Diagnosis and Treatment of Dry Eyes

What is chronic dry eye disease?


Dry eye disease affects the surface of the eye and results in a loss of the normal balance of things that keep your eyes comfortable and clear.

Tears spread across the cornea or the surface of the eye with every blink. The amount and quality of one’s tears are essential for one’s eyes.

At the surface of the eyes, there are many parts that work together in harmony. For example, there are muscles, nerves, glands, tear ducts, and connective tissue, that all play their role in keeping the eyes moist.

Dry eye disease occurs usually when one of these factors is out of balance. This actually causes imbalance to other factors, perpetuating the cycle of dry eye disease.

The risk of developing dry eye disease increases with age. Women are more likely to develop the condition compared with men. However, dry eye disease is becoming increasingly common in younger people with more device use like smartphones, laptops, and tablets than ever before.

Increasing device and smartphone use has made dry eyes more prominent than ever before.

According to research, over 16 million Americans have dry eyes. However, this number may be significantly higher.

Those who develop the disease can experience problems with daily activities like reading, watching television, using the computer and mobile phones, dealing with work, and driving.

Symptoms

Dry eye symptoms can vary from person to person. Here is a list of symptoms you may experience if you have dry eyes:

  • Sore eyes
  • Blurry eyesight
  • Sensitivity to wind or smoke
  • Feels like something in your eye
  • Irritated or gritty eyes
  • Stinging or burning sensation
  • Eye fatigue (i.e. your eyes are more tired than you tend to feel)
  • Red eyes
  • Sticky eyes
  • Pain on waking or opening eye lids in the morning
  • Difficulty in wearing contact lenses
  • Light sensitivity or photophobia
  • Difficulty in keeping your eyes open
  • Watery eyes or Excessive tearing (If the normal tear quality is reduced, the body creates over-production of watery tears. It sounds odd, but dry eyes can make watery eyes.)
Some of these symptoms happen regularly, and others occur intermittently. Most people’s symptoms are different, and can vary depending on whether they’re indoors or outdoors. Dry eye disease occurs when your eyes are affected at least once per day.

Causes & risk factors

Dry eye can occur in climates with dry air as well as with the use of some drugs, including antihistamines, nasal decongestants, tranquilizers, and anti-depressant drugs. Dry eye is more common in women, especially after menopause. People with dry eye should let their health care providers know all the medications they are taking, since some of them may intensify dry eye symptoms.

People with connective tissue diseases, such as rheumatoid arthritis, can also develop dry eye. It is important to note that dry eye is sometimes a symptom of Sjögren’s syndrome, a disease that attacks the body’s lubricating glands such as the tear and salivary glands. A complete physical examination may diagnose any underlying diseases.

The function of tears

The continuous production and drainage of tears are important to the eye’s health. Tears keep the eye moist, help wounds heal, and protect against eye infection. In people with dry eye, the eye produces fewer or lower quality tears and is unable to keep its surface lubricated and comfortable.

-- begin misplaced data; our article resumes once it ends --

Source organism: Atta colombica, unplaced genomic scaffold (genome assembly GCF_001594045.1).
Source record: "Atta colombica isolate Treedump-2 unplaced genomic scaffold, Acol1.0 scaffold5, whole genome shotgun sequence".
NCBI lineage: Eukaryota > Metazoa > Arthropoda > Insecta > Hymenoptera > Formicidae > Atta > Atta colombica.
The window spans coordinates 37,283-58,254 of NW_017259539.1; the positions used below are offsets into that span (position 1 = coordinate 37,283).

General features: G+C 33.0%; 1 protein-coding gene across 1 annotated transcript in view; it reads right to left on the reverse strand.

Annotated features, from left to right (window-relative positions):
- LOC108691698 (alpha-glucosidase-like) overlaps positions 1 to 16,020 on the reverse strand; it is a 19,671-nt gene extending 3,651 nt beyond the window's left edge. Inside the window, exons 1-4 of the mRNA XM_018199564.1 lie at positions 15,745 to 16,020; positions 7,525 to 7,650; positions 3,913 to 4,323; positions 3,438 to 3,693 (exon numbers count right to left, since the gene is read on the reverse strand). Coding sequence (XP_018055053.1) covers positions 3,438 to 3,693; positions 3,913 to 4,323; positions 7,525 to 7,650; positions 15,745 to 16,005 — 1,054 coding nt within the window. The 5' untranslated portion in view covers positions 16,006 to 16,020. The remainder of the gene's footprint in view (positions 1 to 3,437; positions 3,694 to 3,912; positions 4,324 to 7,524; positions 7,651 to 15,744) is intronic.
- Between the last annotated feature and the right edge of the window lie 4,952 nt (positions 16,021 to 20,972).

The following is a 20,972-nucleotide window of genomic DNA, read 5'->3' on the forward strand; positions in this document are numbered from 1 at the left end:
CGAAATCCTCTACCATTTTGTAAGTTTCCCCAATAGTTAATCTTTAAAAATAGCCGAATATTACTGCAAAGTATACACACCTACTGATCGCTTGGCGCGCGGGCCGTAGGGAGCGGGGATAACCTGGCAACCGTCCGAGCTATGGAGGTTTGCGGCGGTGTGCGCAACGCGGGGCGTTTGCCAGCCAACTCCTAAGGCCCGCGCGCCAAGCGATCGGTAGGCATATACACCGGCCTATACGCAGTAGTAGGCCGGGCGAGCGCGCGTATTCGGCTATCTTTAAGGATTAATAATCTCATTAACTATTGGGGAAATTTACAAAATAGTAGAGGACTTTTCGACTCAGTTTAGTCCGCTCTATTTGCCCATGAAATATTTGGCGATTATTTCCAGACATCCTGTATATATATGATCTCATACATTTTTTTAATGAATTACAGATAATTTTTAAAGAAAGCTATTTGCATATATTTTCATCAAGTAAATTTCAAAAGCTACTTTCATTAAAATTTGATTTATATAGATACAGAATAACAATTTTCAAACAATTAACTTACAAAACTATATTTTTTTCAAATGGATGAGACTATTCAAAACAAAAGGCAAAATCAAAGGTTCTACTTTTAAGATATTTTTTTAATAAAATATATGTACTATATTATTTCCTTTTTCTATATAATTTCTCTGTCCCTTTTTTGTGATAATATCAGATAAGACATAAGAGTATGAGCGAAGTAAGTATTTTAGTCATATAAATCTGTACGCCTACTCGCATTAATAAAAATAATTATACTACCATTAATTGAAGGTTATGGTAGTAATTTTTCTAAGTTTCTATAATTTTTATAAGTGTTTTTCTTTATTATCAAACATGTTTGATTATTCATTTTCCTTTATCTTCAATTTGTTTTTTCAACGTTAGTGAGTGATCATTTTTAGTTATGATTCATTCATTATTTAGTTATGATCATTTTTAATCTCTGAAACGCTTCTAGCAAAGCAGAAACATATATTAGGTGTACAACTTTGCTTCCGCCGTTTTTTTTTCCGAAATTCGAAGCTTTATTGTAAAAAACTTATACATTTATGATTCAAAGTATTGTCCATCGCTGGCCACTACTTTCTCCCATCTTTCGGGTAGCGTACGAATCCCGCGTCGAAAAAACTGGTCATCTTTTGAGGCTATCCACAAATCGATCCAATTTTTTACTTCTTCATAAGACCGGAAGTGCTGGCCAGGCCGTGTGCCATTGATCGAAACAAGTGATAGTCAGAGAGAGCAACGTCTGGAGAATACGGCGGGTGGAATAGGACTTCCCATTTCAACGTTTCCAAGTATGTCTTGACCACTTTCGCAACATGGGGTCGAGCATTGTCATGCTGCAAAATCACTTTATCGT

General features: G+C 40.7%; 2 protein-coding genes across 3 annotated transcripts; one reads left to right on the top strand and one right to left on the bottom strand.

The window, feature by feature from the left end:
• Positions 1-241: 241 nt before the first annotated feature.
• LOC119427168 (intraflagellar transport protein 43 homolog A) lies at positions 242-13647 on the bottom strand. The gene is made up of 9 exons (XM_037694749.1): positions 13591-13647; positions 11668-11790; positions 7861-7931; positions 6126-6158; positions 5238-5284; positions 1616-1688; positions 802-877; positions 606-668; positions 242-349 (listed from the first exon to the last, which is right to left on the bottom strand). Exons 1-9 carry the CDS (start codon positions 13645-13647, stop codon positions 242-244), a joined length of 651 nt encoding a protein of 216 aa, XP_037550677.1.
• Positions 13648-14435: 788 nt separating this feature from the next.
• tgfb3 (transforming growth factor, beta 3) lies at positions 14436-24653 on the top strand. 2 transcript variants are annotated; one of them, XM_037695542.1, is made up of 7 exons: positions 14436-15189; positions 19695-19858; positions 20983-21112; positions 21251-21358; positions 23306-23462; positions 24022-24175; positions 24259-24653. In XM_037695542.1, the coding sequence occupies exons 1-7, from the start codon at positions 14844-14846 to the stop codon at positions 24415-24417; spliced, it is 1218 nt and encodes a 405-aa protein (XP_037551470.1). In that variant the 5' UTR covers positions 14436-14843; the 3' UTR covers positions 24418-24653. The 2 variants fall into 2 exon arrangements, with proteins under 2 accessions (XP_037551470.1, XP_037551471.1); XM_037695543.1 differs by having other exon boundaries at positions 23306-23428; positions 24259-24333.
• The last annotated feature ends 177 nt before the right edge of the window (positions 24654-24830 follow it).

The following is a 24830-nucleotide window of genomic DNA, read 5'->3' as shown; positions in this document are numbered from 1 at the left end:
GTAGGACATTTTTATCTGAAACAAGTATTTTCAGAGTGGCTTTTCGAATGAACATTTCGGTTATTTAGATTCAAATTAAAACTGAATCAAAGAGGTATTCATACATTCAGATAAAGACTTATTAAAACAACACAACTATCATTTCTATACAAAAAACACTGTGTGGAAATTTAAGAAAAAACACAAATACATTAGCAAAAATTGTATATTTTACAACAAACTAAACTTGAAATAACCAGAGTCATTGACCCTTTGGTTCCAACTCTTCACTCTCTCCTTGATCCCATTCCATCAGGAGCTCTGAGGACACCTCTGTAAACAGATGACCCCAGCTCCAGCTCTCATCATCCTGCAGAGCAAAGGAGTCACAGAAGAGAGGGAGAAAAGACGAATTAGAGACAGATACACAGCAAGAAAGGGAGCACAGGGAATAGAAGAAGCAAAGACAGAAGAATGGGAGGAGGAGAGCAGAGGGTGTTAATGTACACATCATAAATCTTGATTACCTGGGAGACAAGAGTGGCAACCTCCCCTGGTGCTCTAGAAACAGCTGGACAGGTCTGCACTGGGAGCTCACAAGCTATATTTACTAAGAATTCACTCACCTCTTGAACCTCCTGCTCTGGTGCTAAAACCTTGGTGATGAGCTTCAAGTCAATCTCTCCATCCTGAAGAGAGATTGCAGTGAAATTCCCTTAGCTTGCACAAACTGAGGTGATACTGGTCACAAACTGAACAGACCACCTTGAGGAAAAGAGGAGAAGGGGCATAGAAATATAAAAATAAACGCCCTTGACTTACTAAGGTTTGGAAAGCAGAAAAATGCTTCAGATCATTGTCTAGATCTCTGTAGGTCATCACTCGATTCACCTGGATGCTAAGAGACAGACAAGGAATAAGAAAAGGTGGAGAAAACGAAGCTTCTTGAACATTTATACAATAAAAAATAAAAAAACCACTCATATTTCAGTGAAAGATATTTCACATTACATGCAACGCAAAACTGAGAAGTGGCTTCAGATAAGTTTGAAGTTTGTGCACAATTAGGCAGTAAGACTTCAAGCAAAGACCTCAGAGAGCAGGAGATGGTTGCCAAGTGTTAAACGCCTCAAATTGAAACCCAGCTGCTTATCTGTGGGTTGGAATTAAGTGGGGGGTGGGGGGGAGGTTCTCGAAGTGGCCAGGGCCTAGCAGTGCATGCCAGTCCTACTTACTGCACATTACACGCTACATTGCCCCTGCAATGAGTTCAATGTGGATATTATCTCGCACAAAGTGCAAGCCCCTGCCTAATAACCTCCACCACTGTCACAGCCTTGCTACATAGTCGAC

The tear film consists of three layers:

  • Outer, oily (lipid) layer that keeps tears from evaporating too quickly and helps tears remain on the eye
  • Middle (aqueous) layer that nourishes the cornea and conjunctiva
  • The bottom (mucin) layer helps to spread the aqueous layer across the eye to ensure that the eye remains wet

As we age, the eyes usually produce fewer tears. Also, in some cases, the lipid and mucin layers produced by the eyes are of such poor quality that tears cannot remain in the eye long enough to keep the eye sufficiently lubricated.

To schedule your dry eye consultation

Dry Eye Treatment Options

  • Artificial tears are the most common dry eye treatment. Artificial tears lubricate the eye and help maintain moisture on the outer surface of the eye. They are available over the counter without a prescription and can be used throughout the day.
  • Sterile ointments can be used while you sleep to help prevent the eye from drying. Because ointments are thicker, this type of dry eye treatment is not ideal for all-day use.
  • Some treatments focus on environment and exposure. Using humidifiers, wearing wrap-around glasses when outdoors, and avoiding windy and dry conditions may bring relief.
  • In special cases, your eye doctor may recommend temporary or permanent closure of the tear drain. The tear drain is the small opening at the inner corner of the eyelids where tears drain from the eye. This type of treatment may be helpful for severe cases of dry eye.
  • Some people may find relief by supplementing their diets with omega-3 fatty acids, which are found naturally in foods like oily fish (salmon, sardines, anchovies) and flax seeds. Ask your ophthalmologist before you incorporate oral supplements of omega-3 fatty acids into your regimen.

If these treatments fail, your ophthalmologist may suggest a prescription medication. One such medication, cyclosporine (Restasis®), works by stimulating tear production and reducing inflammation. Steroid eye drops may also be used but are generally not recommended for long-term treatment of chronic dry eye.